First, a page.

You don’t have to be marketing the cruise industry to admire what’s going on in the river cruise category. It’s red hot and while still only a small slice (roughly 5%) of the cruise market, it’s the industry’s fastest-growing segment — enjoying double-digit growth and attracting over one million passengers a year. CLIA reports that their members alone will add 18 new river cruise ships this year.
As other categories of travel struggle to find significant new growth opportunities, river cruises are riding a wave of popularity that should carry them forward for years to come. A closer review of the industry reveals an evolving product that is well-positioned to connect to consumer trends and capitalize on shifts in the marketplace.
While it seems that everyone is chasing after Millennials, river cruises are taking advantage of the world’s aging population. The sweet spot for river cruises is the established and well-heeled 50-70-year-old audience with the financial wherewithal to afford the higher rates river cruises tend to charge. And, while they represent only 32% of the U.S. population, this 50+ audience controls 77% of America’s total net worth and has nearly $46 trillion of its wealth. By 2030, more than one in three Americans will be over 50. Just as significant, half of the populations of Germany, Italy and Japan will also be over 50, as will 40% of people in China.
Equally important, this older traveler tends to be more seasoned and experienced and is now looking to discover places they’ve never been and to experience familiar destinations in totally new ways. The river cruise experience has the ability to appeal strongly to both desires.
With the average size of a river cruise numbering 200 passengers or fewer, it’s a product that speaks to a growing consumer shift away from mass appeal to things that feel bespoke, real and intimate. By comparison, most of the major ocean cruise lines now seem to be locked in a race to create and promote ever-bigger mega-ships that carry 3,000-6,000 passengers and are positioned as amusement parks and entertainment cities at sea.
These massive ocean liners are the destination and they’re truly larger than life. They’re all about the floating experience, endless onboard amenities and activities that help the whole family to connect. Ports of call are really secondary to the overall marketing story. On a river cruise, the experience is just the opposite — the destinations are the stars and it’s much more about the land-based activities in the places you visit, the unique access and perspective the ship provides, the human scale and the calmer and more sophisticated style in which it’s all delivered.
This stark contrast in style and focus helps to significantly differentiate river cruising from its ocean- going brethren and it’s fueling growing interest among cruisers and non-cruisers alike who want something that feels more personalized and unique.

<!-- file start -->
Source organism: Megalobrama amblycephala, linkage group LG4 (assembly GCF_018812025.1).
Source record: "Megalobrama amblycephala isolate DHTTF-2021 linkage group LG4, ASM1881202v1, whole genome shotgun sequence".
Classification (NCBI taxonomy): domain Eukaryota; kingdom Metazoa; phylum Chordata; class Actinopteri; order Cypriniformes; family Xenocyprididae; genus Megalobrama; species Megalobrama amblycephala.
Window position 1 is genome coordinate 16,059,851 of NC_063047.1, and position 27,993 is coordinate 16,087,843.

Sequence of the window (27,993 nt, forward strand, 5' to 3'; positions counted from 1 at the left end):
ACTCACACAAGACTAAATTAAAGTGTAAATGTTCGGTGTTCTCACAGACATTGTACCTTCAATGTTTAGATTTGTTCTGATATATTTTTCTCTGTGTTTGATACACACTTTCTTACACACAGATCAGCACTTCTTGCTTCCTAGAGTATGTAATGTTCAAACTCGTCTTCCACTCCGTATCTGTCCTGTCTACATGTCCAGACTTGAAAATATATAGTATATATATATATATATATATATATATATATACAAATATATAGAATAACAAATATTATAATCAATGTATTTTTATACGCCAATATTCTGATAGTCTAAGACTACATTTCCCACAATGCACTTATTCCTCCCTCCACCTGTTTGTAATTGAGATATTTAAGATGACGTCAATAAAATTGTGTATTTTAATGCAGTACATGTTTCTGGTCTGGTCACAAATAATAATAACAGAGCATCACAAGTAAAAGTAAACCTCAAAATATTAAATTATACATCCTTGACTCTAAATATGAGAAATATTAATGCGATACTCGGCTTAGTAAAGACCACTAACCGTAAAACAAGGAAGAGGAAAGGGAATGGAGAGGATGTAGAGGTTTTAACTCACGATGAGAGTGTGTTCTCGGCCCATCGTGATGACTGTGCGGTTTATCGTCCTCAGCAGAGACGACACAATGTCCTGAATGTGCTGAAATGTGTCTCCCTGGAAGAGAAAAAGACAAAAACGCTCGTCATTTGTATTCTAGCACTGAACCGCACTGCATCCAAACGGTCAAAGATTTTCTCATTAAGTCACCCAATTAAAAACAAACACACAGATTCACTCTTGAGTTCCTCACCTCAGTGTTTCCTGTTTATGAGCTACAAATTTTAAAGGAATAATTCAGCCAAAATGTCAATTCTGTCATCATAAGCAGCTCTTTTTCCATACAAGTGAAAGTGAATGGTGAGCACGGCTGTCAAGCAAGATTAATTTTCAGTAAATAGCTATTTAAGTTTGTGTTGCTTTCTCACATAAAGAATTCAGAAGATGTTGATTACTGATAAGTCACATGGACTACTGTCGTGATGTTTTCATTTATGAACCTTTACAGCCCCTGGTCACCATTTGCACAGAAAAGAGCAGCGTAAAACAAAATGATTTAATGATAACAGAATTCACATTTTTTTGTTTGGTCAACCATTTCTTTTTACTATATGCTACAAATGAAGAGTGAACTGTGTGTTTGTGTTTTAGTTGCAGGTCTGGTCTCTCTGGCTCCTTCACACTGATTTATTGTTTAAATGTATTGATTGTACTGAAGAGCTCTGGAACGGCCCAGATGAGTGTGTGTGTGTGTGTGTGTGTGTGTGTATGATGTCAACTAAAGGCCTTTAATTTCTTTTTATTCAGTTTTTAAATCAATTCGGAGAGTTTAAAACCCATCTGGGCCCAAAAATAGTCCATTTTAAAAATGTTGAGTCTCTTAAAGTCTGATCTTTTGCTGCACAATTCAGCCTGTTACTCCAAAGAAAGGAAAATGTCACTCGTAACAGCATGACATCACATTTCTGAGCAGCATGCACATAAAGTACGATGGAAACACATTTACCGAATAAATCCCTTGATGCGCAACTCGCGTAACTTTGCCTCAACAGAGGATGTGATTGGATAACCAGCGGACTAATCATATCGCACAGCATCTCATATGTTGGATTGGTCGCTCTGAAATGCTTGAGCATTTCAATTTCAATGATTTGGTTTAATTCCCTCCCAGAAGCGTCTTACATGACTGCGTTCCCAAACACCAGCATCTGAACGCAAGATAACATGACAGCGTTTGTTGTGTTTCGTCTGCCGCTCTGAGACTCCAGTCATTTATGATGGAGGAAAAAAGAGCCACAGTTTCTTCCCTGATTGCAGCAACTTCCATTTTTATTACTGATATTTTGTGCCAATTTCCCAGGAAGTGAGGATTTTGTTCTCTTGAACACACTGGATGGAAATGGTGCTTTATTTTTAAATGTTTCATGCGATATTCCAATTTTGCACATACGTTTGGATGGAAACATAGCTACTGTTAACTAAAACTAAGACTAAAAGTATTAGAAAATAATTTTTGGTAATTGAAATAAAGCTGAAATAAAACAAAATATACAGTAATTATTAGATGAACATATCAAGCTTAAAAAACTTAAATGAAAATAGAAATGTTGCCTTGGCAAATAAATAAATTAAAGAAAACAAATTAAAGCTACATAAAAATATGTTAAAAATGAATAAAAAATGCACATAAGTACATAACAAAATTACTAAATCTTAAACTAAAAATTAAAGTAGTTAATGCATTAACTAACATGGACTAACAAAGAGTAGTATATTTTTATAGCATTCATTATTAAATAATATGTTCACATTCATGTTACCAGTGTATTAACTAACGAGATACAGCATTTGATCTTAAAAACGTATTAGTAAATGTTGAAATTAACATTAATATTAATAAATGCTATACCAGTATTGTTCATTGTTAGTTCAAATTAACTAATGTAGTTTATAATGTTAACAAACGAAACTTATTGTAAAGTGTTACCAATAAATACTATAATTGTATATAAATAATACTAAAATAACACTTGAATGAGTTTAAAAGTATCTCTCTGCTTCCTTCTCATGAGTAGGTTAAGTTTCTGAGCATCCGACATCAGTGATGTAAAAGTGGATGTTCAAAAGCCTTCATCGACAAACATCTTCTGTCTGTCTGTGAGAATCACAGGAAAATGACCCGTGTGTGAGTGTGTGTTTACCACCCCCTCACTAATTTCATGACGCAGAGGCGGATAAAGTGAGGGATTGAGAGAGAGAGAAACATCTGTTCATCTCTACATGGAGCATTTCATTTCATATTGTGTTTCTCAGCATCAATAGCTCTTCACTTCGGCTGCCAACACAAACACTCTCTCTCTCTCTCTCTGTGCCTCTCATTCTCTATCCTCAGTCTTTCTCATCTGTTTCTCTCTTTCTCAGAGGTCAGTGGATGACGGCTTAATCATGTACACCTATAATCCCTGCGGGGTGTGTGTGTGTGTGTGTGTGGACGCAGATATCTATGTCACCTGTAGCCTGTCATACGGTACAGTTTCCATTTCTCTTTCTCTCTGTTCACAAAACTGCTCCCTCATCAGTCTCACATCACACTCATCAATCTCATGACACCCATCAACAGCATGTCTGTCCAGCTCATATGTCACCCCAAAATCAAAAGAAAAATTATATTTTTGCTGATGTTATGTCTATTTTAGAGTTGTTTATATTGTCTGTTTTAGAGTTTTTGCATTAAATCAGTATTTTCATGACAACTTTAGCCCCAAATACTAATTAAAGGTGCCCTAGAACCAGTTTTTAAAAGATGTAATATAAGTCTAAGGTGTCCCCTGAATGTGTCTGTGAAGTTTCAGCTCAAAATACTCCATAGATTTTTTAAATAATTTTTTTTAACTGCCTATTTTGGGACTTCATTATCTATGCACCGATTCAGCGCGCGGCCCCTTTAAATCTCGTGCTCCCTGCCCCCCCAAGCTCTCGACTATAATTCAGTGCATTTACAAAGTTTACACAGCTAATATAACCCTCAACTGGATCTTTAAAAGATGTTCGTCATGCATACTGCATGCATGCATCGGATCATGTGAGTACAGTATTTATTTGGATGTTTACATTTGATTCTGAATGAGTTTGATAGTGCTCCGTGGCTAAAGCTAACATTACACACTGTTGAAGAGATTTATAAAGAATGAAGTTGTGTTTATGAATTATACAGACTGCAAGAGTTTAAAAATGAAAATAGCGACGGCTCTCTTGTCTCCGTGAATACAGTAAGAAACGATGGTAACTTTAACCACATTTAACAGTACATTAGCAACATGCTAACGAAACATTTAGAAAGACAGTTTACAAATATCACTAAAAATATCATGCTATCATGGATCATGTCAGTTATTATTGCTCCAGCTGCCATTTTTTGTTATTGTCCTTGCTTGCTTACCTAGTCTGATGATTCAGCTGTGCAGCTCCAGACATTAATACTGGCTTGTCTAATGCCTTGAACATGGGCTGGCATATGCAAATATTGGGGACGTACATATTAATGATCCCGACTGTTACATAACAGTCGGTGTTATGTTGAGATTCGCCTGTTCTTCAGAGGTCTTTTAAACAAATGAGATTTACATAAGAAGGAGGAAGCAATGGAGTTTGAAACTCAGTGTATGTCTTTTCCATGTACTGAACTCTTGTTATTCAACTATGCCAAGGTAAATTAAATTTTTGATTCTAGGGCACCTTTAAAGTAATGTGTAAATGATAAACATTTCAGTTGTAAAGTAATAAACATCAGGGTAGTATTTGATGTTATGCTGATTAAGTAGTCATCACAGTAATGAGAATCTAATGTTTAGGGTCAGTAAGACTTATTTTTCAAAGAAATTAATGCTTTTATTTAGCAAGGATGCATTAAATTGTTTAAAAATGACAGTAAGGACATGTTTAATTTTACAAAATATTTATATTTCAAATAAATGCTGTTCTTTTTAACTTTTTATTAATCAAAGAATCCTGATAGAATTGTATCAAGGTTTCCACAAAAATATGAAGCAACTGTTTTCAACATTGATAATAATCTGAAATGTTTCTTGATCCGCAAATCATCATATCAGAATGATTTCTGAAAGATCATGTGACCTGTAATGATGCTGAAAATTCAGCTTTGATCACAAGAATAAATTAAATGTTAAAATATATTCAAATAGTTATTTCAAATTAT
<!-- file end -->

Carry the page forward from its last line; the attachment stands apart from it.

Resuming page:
Of course, a significant element of the river cruise industry’s growing attraction is the abundance of new product. One-third of all river cruise ships have been built in the past 10 years, and more than a quarter within the last five years. These have tended to be very beautiful, modern, sleek ships with high degrees of design and comfort built into their aesthetic. They’ve redefined river cruising with such features as larger cabins, more outdoor balconies, multiple dining options and elaborate spas. In fact, the recent TV ads from Avalon Waterways feature the unparalleled views from floor-to-ceiling windows in each stateroom.
Among the smart decisions the industry has made is to embrace all-inclusive pricing. Sure, it’s a premium-priced product, but most of the operators have wisely eschewed the extra charges that drive up the cost of ocean cruises and drive down customer satisfaction. By including the cost of food, drinks, land excursions and more, river cruises have further differentiated themselves from other categories of cruising and created a greater sense of value and predictability that appeals strongly to today’s traveler.
Another thing the river cruise lines are increasingly doing well is creating itineraries and experiences that connect well to the growing curiosities and interests of the marketplace: Farm-to-table dining; art-filled itineraries seeing the scenery painted by Van Gogh and Monet; bicycling through tiny towns. The ease and convenience of traversing across multiple destinations in Europe or elsewhere, without needing to pack and unpack or battle through airports or drive unfamiliar roads, is very appealing to the growing numbers of aging travelers who simultaneously say they want to have an adventure but don’t want any hassles, stress or inconvenience.
While a study by Mintel last year found that younger travelers viewed river cruises as “staid” and not family friendly, it’s clear that cruise lines are working hard to overcome those perceptions. Just look at AmaWaterways, which recently developed a partnership with Disney and announced that their “Adventures by Disney” river cruise programs scheduled for this year have already sold out.
Of course, no industry is perfect. And there is at least one major obstacle that can bring river cruising to its knees — weather. Too much rain and the rivers can rise so high ships can’t get under bridges. Too little rain and the ships bottom out.
Mother Nature aside, the forecast for river cruises has never looked better.
Editor's note: This article originally appeared Feb. 1, 2016, in Marketing:Travel.